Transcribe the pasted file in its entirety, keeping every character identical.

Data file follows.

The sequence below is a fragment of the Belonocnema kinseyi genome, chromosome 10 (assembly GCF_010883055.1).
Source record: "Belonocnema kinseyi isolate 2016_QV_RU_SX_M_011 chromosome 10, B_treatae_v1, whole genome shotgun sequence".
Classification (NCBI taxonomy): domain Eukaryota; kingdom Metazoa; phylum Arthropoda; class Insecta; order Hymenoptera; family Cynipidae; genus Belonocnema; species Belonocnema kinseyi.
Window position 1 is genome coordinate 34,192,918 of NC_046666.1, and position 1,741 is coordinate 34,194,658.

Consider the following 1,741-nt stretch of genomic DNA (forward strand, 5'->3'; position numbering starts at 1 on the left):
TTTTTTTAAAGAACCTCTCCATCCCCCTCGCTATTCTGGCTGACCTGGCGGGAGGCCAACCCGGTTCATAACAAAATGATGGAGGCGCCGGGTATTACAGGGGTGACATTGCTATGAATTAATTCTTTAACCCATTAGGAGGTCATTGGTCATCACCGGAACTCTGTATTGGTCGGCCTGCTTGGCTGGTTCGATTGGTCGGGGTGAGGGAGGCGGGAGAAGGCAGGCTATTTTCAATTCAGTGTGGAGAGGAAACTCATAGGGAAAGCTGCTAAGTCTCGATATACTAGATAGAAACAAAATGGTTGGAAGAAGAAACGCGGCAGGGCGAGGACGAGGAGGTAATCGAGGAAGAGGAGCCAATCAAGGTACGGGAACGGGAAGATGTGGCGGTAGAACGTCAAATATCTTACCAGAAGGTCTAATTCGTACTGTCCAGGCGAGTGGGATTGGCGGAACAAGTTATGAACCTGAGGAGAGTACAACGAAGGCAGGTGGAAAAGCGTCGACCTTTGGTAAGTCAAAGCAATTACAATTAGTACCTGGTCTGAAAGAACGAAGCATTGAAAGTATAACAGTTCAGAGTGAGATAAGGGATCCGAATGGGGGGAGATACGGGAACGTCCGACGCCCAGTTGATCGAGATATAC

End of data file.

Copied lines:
The sequence below is a fragment of the Belonocnema kinseyi genome, chromosome 10 (assembly GCF_010883055.1).
Source record: "Belonocnema kinseyi isolate 2016_QV_RU_SX_M_011 chromosome 10, B_treatae_v1, whole genome shotgun sequence".
Classification (NCBI taxonomy): domain Eukaryota; kingdom Metazoa; phylum Arthropoda; class Insecta; order Hymenoptera; family Cynipidae; genus Belonocnema; species Belonocnema kinseyi.
Window position 1 is genome coordinate 34,192,918 of NC_046666.1, and position 1,741 is coordinate 34,194,658.

Consider the following 1,741-nt stretch of genomic DNA (forward strand, 5'->3'; position numbering starts at 1 on the left):
TTTTTTTAAAGAACCTCTCCATCCCCCTCGCTATTCTGGCTGACCTGGCGGGAGGCCAACCCGGTTCATAACAAAATGATGGAGGCGCCGGGTATTACAGGGGTGACATTGCTATGAATTAATTCTTTAACCCATTAGGAGGTCATTGGTCATCACCGGAACTCTGTATTGGTCGGCCTGCTTGGCTGGTTCGATTGGTCGGGGTGAGGGAGGCGGGAGAAGGCAGGCTATTTTCAATTCAGTGTGGAGAGGAAACTCATAGGGAAAGCTGCTAAGTCTCGATATACTAGATAGAAACAAAATGGTTGGAAGAAGAAACGCGGCAGGGCGAGGACGAGGAGGTAATCGAGGAAGAGGAGCCAATCAAGGTACGGGAACGGGAAGATGTGGCGGTAGAACGTCAAATATCTTACCAGAAGGTCTAATTCGTACTGTCCAGGCGAGTGGGATTGGCGGAACAAGTTATGAACCTGAGGAGAGTACAACGAAGGCAGGTGGAAAAGCGTCGACCTTTGGTAAGTCAAAGCAATTACAATTAGTACCTGGTCTGAAAGAACGAAGCATTGAAAGTATAACAGTTCAGAGTGAGATAAGGGATCCGAATGGGGGGAGATACGGGAACGTCCGACGCCCAGTTGATCGAGATATAC